Day 55: Transport in Ghana

Africans don’t get enough credit for the ordinary things they do. When Blablacar.com  launched in the UK it gathered much acclaim, the whole car-share phenomenon (if I can call it that) was hailed by all the eco-warriors as an innovative method developed in the already commuter-friendly streets of Europe and North America. So imagine my surprise when I got in a taxi to travel a not-too-far distance and was joined half-way through my journey by a woman and her child. It wasn’t my choice, nobody had asked me if I was OK with that. In fact the most communication I got from the event was a “Good Afternoon” from the lady as she jumped in. (SIDE NOTE: It is not only courteous but basically compulsory to greet everyone at every opportunity and as accurately to the time of day as is possible. Do not even think about saying “Good Morning” at 12.01pm)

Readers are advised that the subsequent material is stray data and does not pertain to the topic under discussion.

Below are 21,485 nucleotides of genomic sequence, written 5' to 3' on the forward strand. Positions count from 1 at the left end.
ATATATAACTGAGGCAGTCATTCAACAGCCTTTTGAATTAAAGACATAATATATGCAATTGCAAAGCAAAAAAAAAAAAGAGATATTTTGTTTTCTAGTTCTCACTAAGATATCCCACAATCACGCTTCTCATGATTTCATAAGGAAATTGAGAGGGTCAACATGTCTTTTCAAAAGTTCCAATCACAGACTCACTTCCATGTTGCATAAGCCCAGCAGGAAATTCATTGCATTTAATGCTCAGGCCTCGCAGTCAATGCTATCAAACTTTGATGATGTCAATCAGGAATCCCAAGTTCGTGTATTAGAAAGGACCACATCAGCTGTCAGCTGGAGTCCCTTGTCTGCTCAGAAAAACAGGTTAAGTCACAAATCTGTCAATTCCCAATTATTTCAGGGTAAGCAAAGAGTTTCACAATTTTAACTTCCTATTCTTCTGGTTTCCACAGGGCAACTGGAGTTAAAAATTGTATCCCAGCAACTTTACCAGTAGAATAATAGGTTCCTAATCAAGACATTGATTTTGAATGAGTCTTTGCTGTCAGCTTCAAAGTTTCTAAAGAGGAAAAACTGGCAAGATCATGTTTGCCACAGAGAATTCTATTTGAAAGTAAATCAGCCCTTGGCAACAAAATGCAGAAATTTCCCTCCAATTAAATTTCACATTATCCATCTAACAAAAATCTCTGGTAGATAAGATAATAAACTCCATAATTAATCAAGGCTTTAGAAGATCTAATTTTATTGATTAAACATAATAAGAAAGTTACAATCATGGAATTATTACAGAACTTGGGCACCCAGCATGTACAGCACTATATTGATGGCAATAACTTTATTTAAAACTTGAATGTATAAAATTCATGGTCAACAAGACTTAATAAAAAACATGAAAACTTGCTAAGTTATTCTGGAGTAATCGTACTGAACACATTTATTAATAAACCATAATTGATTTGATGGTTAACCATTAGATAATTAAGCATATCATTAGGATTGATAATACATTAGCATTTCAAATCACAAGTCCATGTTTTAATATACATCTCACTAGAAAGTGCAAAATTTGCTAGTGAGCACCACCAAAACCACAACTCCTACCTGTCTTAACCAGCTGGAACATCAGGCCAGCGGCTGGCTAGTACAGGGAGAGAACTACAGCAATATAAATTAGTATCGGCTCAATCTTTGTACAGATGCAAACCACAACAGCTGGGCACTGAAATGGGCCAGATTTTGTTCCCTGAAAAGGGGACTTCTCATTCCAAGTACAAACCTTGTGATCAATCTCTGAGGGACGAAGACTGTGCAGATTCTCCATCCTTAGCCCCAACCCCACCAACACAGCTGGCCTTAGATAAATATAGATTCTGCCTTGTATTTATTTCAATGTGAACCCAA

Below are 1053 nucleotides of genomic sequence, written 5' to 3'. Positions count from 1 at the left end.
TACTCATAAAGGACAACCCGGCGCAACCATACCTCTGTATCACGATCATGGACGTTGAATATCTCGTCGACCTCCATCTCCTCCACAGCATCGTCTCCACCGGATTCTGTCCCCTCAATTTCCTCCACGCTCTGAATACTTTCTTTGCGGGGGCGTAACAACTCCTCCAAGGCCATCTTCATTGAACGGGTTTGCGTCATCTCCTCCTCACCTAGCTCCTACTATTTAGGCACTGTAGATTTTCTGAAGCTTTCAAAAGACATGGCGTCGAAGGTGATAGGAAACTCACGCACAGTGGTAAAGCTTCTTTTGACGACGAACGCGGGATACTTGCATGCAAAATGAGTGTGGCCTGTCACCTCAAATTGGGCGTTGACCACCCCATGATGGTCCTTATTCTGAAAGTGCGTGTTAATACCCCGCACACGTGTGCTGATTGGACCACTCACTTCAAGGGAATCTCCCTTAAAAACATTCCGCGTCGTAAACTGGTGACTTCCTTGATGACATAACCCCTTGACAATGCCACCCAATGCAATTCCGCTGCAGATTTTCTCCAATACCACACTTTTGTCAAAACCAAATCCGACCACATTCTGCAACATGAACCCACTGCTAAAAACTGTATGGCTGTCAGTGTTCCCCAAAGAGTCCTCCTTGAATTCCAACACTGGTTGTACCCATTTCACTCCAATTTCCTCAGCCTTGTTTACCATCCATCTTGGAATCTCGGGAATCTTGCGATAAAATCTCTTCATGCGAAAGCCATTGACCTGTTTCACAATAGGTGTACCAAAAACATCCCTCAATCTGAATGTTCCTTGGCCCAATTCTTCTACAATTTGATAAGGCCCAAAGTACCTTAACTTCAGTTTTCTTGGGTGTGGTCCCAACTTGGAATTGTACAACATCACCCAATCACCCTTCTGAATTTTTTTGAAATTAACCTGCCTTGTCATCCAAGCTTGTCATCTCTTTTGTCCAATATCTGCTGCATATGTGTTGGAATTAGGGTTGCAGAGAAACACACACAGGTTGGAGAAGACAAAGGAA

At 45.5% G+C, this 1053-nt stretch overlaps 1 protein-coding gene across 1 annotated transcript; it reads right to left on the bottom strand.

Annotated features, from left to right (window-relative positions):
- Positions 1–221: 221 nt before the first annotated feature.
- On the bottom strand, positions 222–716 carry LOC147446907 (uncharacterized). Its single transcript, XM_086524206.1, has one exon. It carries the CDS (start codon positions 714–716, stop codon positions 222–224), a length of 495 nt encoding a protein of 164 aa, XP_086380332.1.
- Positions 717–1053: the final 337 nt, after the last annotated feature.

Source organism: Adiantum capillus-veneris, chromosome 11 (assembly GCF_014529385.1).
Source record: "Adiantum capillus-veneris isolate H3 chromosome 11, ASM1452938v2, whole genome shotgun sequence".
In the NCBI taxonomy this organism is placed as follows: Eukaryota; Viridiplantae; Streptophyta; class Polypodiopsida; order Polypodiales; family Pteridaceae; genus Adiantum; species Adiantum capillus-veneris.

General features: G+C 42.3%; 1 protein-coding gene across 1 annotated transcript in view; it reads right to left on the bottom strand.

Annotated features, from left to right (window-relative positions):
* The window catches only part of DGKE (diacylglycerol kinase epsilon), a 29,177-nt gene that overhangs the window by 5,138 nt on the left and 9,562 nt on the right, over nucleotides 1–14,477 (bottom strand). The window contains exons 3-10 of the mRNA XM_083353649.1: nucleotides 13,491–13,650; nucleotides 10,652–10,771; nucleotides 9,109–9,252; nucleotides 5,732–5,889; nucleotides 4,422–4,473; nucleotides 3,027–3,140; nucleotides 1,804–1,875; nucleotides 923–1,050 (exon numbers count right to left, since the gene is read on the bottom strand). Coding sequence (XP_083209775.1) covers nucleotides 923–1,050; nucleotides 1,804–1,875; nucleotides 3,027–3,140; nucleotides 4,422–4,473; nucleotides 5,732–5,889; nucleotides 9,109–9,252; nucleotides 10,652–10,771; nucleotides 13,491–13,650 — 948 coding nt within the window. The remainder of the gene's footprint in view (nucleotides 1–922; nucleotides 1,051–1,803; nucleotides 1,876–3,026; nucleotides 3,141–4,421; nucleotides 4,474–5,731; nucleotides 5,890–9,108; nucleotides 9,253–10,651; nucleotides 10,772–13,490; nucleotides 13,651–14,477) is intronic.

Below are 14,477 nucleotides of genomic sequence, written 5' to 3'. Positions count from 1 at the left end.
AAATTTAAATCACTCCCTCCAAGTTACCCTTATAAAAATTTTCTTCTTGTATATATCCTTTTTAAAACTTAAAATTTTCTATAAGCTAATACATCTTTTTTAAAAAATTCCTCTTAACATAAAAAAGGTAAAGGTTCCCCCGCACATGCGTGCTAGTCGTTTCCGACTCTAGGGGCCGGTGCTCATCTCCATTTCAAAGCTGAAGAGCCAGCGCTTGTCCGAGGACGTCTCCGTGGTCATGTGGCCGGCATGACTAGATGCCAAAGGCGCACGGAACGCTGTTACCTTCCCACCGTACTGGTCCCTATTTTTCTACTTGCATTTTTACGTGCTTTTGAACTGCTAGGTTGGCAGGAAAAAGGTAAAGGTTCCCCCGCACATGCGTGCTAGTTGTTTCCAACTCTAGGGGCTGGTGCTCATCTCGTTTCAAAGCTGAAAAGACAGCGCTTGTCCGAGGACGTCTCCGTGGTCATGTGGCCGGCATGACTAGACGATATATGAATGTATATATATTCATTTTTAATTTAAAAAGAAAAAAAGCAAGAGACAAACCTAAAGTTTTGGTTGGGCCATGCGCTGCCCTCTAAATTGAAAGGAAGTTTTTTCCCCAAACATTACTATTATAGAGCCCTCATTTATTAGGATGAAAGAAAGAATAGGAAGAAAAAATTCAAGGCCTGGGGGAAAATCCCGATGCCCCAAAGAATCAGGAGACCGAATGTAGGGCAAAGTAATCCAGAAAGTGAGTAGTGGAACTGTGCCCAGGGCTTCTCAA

Either way car sharing (especially taxi sharing) is a norm here. They call it “dropping”, no one got an interview with CNN or GTV as Young Innovative Millennial of the Year for coming up with the idea. It’s just the Ghanaian (and maybe even African) way of doing things. Maybe I should say it exhibits Ubuntu because in order to explain any activity on the continent it’s best to find a Zulu word. Just expect that in Ghana you might hail a taxi and think it’s your personal ride, it’s not. Enjoy the excitement of not knowing who will join you in your next journey it’s quite an experience. And if you’re in a good mood, maybe spark conversation, Ghanaians like to talk.

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